The tungismka is a Siberian icebreaker that will sail in from Russia to conduct research on the effects of the effects on the ice of warming oceans.
The vessel is designed to study the effects and the impacts on the water column and ice on land, and is also expected to study changes to the air and the environment around the icebreaker.
Tungisks are the main icebreaker of the Russian military, and in its first year of operation the ship has performed more than 10,000 kilometres of research on ice in the Arctic.
The research is designed in such a way as to give scientists a better understanding of the ice flow that is a natural part of the environment of the Arctic and the processes that cause it.
The ship was built in the late 1990s, so it is currently undergoing a full re-design and refurbishment.
It was originally built to carry a total of 30 people, and the ship is expected to carry around 20 crew.
The ship has the capacity to carry up to 80 tonnes of ice in its hold, but the Russian government said on Friday that the ice ship could carry up a total volume of up to 400 tonnes.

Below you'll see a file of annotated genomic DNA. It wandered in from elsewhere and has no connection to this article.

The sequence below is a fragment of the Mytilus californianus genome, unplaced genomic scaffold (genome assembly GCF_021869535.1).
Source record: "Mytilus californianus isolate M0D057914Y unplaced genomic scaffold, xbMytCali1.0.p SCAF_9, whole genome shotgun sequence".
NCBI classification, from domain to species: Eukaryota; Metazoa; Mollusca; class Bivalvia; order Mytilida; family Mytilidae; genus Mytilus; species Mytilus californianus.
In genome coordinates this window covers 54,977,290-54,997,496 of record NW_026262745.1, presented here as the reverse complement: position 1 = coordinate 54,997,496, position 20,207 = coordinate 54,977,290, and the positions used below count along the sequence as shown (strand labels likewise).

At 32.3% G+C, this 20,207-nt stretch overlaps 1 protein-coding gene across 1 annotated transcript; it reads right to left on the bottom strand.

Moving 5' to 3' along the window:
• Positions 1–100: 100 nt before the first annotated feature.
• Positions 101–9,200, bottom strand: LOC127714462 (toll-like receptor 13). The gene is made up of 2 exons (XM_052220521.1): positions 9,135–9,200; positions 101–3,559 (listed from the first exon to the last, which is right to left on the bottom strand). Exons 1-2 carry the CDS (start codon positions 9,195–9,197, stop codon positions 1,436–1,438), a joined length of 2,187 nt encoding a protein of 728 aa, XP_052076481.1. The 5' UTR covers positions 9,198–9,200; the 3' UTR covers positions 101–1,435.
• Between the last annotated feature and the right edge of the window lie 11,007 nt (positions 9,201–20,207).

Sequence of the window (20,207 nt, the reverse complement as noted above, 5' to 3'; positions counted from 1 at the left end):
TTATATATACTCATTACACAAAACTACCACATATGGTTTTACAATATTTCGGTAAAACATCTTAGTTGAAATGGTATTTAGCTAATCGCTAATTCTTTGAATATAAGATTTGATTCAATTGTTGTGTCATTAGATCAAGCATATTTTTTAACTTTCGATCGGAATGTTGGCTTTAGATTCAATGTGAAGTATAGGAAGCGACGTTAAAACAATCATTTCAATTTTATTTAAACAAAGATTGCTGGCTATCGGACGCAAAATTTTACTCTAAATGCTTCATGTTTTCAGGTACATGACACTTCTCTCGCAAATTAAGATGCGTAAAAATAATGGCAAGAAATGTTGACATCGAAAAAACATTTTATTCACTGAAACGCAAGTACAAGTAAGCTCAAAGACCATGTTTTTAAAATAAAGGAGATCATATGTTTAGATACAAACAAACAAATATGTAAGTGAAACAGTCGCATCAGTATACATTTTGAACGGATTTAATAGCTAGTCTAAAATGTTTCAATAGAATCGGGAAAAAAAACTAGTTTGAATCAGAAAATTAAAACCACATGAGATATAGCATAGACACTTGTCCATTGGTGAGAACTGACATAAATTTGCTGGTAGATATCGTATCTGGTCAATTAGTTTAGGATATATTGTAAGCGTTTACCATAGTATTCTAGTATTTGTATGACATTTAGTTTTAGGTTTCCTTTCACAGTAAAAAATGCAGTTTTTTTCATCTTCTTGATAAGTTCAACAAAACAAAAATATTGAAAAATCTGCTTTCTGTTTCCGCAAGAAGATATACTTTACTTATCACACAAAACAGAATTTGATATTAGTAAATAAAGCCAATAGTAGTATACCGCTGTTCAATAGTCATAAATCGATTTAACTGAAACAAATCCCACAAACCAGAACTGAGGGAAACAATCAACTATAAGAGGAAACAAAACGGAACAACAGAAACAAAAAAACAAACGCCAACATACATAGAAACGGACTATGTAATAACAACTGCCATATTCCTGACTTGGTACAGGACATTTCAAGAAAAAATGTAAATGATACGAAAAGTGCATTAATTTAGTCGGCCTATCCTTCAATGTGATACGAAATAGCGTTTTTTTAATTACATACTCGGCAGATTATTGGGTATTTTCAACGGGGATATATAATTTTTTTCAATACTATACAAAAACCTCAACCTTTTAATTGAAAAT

At the start of the re-deployment, the ship was carrying around 20 tonnes of frozen ice and other material to be sent to the Russian research station in Chukotka in the far north of the Siberian Arctic.
There, the ice would be frozen and tested for its effect on the sea ice, and for the effect of the changing temperatures in the region.
During the next year, the Russians plan to ship some 40 tonnes of cargo to the station, but not enough to be able to test the ice in Chikatka.
It is unclear when the ice vessel will be able return to the Arctic for research.
There have been several previous icebreaker re-launches, and it is expected that this will be the fourth such event.
Russian officials have been keen to highlight that the reusability of the Tungisk is still very much in question, and said that the ship would need to be modified and refitted to accommodate the changes to its ice.
It is hoped that the return of the turgid waters of the Sea of Okhotsk to normal conditions will result in the release of some of the fresh water in the area, allowing the ice to slowly thaw out.
Earlier in the week, the Russian defence ministry confirmed that the Russian army had conducted research in the Turgid Sea and that the turd was melting.
Russia’s defence ministry also said that it had successfully deployed the new icebreaker in the Chukota Sea.
It will take around two weeks to complete the installation, with the ship expected to return to sea by the end of October.